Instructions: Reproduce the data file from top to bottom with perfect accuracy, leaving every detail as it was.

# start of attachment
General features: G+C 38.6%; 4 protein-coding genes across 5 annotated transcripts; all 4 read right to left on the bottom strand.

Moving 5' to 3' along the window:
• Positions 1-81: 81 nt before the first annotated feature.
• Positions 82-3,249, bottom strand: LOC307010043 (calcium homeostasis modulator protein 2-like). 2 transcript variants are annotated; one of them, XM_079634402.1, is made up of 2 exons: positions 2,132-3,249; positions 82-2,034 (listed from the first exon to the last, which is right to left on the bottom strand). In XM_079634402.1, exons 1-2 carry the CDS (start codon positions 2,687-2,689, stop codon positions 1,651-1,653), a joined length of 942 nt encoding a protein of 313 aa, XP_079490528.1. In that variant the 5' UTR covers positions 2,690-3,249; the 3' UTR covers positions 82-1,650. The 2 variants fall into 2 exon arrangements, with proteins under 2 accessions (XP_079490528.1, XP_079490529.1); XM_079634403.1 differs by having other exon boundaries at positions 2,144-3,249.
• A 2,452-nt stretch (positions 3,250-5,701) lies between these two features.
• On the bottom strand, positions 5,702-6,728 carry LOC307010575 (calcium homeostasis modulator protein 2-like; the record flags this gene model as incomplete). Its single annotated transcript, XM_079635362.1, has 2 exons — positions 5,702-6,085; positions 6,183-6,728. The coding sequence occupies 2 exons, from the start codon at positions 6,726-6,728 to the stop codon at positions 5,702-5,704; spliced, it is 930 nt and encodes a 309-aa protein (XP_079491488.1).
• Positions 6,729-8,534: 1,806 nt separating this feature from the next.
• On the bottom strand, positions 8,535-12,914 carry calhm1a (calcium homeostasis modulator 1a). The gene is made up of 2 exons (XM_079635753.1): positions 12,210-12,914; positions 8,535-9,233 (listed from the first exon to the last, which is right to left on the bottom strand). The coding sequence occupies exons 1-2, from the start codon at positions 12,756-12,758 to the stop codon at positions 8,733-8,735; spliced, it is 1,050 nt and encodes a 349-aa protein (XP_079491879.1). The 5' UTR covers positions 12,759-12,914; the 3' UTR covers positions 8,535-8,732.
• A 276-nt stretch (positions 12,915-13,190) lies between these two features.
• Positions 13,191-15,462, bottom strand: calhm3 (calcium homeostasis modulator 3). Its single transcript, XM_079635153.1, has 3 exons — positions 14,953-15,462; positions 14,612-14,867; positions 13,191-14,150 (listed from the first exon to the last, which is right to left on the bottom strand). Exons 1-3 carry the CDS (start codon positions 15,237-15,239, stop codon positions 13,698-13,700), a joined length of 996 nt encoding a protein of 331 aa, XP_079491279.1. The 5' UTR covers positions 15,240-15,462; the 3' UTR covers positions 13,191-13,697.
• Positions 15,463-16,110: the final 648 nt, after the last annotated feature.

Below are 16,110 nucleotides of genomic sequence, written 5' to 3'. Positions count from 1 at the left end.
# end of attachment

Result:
General features: G+C 38.6%; 4 protein-coding genes across 5 annotated transcripts; all 4 read right to left on the bottom strand.

Moving 5' to 3' along the window:
• Positions 1-81: 81 nt before the first annotated feature.
• Positions 82-3,249, bottom strand: LOC307010043 (calcium homeostasis modulator protein 2-like). 2 transcript variants are annotated; one of them, XM_079634402.1, is made up of 2 exons: positions 2,132-3,249; positions 82-2,034 (listed from the first exon to the last, which is right to left on the bottom strand). In XM_079634402.1, exons 1-2 carry the CDS (start codon positions 2,687-2,689, stop codon positions 1,651-1,653), a joined length of 942 nt encoding a protein of 313 aa, XP_079490528.1. In that variant the 5' UTR covers positions 2,690-3,249; the 3' UTR covers positions 82-1,650. The 2 variants fall into 2 exon arrangements, with proteins under 2 accessions (XP_079490528.1, XP_079490529.1); XM_079634403.1 differs by having other exon boundaries at positions 2,144-3,249.
• A 2,452-nt stretch (positions 3,250-5,701) lies between these two features.
• On the bottom strand, positions 5,702-6,728 carry LOC307010575 (calcium homeostasis modulator protein 2-like; the record flags this gene model as incomplete). Its single annotated transcript, XM_079635362.1, has 2 exons — positions 5,702-6,085; positions 6,183-6,728. The coding sequence occupies 2 exons, from the start codon at positions 6,726-6,728 to the stop codon at positions 5,702-5,704; spliced, it is 930 nt and encodes a 309-aa protein (XP_079491488.1).
• Positions 6,729-8,534: 1,806 nt separating this feature from the next.
• On the bottom strand, positions 8,535-12,914 carry calhm1a (calcium homeostasis modulator 1a). The gene is made up of 2 exons (XM_079635753.1): positions 12,210-12,914; positions 8,535-9,233 (listed from the first exon to the last, which is right to left on the bottom strand). The coding sequence occupies exons 1-2, from the start codon at positions 12,756-12,758 to the stop codon at positions 8,733-8,735; spliced, it is 1,050 nt and encodes a 349-aa protein (XP_079491879.1). The 5' UTR covers positions 12,759-12,914; the 3' UTR covers positions 8,535-8,732.
• A 276-nt stretch (positions 12,915-13,190) lies between these two features.
• Positions 13,191-15,462, bottom strand: calhm3 (calcium homeostasis modulator 3). Its single transcript, XM_079635153.1, has 3 exons — positions 14,953-15,462; positions 14,612-14,867; positions 13,191-14,150 (listed from the first exon to the last, which is right to left on the bottom strand). Exons 1-3 carry the CDS (start codon positions 15,237-15,239, stop codon positions 13,698-13,700), a joined length of 996 nt encoding a protein of 331 aa, XP_079491279.1. The 5' UTR covers positions 15,240-15,462; the 3' UTR covers positions 13,191-13,697.
• Positions 15,463-16,110: the final 648 nt, after the last annotated feature.

Below are 16,110 nucleotides of genomic sequence, written 5' to 3'. Positions count from 1 at the left end.